Xen:"In the center, Otto sent his large body of pole-armed infantry forward. The assault was toward the position of Philippe II, among the French infantry of commune militia, which had formed in front. The German and Flemish pole-armed infantry soon disposed of the French militia and reached the line of French knights. Even though they greatly outnumbered the knights, such lightly armored urban militia were no match for the veteran knights in full armor. In the general struggle, king Philippe was pulled from his saddle and briefly threatened. However, seeing the distress signal executed by the king's banner carrier, the French knights in the center battle rapidly joined around Philippe II, who had remounted and continued the fight. The French knights slaughtered the hostile foot swarming about the French monarch. The Fleming foot melted away, and the French nobility reached the position held by Otto and the chivalry of Saxony, Brabant and Limburg."
This window shows Philip falling and being unhorsed. He was apparently struck by a pike which lodged in padded collar and the efforts to disengage it contributed to his fall. Philip was saved by his armor and his household knights. Pierre Tristan gave Philip his horse and Galon de Montigny signaled for help by raising and lowering the royal banner. Guillaume des Barres responded and attacked Philip's attackers.
Xen: "The knights on the French left wing detected an advantage as the the coalition's right wing partly exposed their own right flank in the concentrated effort against the French center. Thus an advance of the French left managed to deliver a decisive blow, destroying the coalition's heavy cavalry on the right and capturing it leader, the earl of Salisbury (pictured above). One of the senior coalition leaders, Hugh de Boves, fled."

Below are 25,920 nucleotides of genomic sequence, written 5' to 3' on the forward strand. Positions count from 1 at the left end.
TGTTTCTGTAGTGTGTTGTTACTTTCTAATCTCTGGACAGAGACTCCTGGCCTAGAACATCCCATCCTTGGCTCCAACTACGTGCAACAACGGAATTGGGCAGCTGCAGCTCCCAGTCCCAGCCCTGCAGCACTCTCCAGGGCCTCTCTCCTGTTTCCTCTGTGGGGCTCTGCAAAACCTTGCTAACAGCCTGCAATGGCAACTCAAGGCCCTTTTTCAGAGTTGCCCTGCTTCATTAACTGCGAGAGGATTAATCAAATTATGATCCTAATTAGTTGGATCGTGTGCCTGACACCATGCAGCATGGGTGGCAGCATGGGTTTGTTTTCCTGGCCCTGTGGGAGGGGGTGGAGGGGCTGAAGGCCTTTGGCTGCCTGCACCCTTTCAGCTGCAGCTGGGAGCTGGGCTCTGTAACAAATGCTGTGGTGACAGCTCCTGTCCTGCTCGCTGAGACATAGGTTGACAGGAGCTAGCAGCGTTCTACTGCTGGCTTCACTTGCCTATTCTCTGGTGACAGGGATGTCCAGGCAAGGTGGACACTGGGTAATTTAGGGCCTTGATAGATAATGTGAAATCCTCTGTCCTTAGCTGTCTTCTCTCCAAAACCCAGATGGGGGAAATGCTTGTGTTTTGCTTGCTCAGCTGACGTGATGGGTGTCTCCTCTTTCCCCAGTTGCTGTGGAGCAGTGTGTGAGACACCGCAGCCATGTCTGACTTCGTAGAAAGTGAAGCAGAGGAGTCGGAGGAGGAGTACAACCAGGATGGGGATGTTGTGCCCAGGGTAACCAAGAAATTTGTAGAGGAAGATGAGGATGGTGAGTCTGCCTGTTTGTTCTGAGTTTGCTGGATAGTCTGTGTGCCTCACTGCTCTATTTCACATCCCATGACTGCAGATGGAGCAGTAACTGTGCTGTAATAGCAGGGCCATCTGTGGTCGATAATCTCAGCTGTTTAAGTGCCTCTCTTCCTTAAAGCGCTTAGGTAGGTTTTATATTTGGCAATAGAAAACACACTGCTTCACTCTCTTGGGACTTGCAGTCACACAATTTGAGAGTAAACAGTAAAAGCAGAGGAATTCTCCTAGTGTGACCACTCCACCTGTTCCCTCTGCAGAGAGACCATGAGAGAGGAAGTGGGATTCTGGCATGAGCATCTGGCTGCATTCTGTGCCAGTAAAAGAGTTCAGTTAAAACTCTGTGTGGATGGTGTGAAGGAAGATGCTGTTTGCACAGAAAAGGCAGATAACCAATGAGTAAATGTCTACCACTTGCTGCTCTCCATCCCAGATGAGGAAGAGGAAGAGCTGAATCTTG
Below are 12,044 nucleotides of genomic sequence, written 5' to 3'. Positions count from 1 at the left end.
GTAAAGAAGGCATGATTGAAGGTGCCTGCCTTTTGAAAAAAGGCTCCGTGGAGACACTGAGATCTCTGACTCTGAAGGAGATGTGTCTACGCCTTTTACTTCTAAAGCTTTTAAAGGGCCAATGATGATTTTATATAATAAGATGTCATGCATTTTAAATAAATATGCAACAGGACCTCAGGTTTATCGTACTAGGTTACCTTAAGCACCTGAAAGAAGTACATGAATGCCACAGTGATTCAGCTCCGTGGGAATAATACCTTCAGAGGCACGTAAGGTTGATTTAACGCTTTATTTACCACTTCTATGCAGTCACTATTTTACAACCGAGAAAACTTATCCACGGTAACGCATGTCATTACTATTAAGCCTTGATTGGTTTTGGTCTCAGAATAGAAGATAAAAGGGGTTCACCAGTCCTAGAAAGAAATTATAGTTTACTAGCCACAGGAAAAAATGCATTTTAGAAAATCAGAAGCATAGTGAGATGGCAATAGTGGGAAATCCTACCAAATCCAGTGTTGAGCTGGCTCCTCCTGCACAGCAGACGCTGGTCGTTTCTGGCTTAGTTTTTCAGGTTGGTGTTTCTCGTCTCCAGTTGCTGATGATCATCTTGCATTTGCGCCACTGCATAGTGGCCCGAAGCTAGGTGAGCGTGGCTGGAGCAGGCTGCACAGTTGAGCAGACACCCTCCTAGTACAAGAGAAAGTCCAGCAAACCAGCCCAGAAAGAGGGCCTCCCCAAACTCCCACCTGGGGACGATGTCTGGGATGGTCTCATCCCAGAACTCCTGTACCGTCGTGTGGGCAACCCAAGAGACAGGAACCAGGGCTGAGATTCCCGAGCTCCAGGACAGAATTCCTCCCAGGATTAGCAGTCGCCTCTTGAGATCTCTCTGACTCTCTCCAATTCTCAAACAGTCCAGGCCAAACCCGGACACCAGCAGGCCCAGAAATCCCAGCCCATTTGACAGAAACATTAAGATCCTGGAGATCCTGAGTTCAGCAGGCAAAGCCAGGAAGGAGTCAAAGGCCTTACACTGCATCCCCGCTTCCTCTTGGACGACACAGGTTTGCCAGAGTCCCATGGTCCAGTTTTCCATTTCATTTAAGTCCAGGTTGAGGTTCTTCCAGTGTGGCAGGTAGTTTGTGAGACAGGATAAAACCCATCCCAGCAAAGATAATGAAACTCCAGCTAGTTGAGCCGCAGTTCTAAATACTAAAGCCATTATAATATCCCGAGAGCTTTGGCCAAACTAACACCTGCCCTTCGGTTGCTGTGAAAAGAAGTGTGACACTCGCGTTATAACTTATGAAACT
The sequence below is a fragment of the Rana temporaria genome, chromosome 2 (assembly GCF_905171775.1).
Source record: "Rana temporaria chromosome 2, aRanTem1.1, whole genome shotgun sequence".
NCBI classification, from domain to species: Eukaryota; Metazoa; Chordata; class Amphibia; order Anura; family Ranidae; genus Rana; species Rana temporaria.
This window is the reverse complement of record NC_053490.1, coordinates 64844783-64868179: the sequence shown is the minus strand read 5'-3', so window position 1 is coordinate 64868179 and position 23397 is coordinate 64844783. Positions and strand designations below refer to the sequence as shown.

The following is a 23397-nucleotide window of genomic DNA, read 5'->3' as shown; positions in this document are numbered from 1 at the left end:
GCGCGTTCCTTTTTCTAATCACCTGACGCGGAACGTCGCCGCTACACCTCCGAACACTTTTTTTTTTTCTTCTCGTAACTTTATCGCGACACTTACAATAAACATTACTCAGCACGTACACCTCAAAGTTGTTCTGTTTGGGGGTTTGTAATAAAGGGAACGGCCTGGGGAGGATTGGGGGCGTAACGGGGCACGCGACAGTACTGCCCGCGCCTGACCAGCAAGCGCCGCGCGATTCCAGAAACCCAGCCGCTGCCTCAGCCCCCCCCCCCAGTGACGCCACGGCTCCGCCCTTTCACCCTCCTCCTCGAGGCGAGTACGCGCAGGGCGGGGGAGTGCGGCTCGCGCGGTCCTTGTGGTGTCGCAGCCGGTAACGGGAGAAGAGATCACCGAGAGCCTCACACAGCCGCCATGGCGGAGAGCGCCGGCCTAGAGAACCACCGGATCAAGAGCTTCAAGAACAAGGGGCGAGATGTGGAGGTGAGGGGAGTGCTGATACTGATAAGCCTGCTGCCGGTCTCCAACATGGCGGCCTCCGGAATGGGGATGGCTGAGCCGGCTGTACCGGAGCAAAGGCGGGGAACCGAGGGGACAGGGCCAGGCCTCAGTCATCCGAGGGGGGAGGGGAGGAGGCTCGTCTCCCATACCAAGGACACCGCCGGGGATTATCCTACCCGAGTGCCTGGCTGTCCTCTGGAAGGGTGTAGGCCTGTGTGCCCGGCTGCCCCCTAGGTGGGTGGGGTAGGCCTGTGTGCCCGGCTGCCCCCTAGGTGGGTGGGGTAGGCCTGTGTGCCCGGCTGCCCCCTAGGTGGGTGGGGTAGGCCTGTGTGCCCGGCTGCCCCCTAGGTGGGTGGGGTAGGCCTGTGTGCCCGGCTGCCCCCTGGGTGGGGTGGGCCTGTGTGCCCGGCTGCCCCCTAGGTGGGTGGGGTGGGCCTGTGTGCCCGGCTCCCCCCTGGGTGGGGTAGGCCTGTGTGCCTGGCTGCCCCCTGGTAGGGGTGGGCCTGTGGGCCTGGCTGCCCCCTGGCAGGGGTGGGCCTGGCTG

Xen: "Back at the center, French chivalry reached the outnumbered but fresh Saxon and Brabantine knights, another wild melee ensued. Otto fought courageously among his retainers, wielding his war axe, while receiving multiple blows in return from a crowd of Frenchmen. Suddenly his horse was killed, throwing him to the ground. A few French knights nearly captured him before the Saxon guard surrounded their sovereign. A noble gave the emperor his horse, on which Otto fled the scene. Apparently he was so shaken up by the beating and near capture that he did not stop riding until he was back in Valenciennes. Emperor Otto's departure essentially destroyed the coalition's resolve."
This episode is captured by one of the windows. Guillaume des Barres led the charge. From Bradbury: "Peter Mauvoison grabbed the emperor's bridle while Gerard la Truie twice delivered blows upon the emperor's body, the second sliding off his armour to strike his mount in the eye. Otto's horse was seriously wounded and plunged away to its death." Otto was rescued, des Barres horse was stabbed and in turn, des Barres was rescued by his comrades.
Xen: "The Saxons and Westphalians manfully covered the retreat, until most of the remaining nobles were captured. The Netherlanders rode off, along with the already flying mercenaries."
Xen: "The coalition's largely mercenary infantry, on the right, led by Renaud de Dammartin, continued to fight as they expected no mercy from the French knights or Philippe II. Renaud continued to resist with a few knights executing sorties from a protective circle of pole-armed mercenary infantry. Eventually the French knights and infantry killed the mercenaries and Renaud surrendered."
Renaud de Dammartin (1191-1227)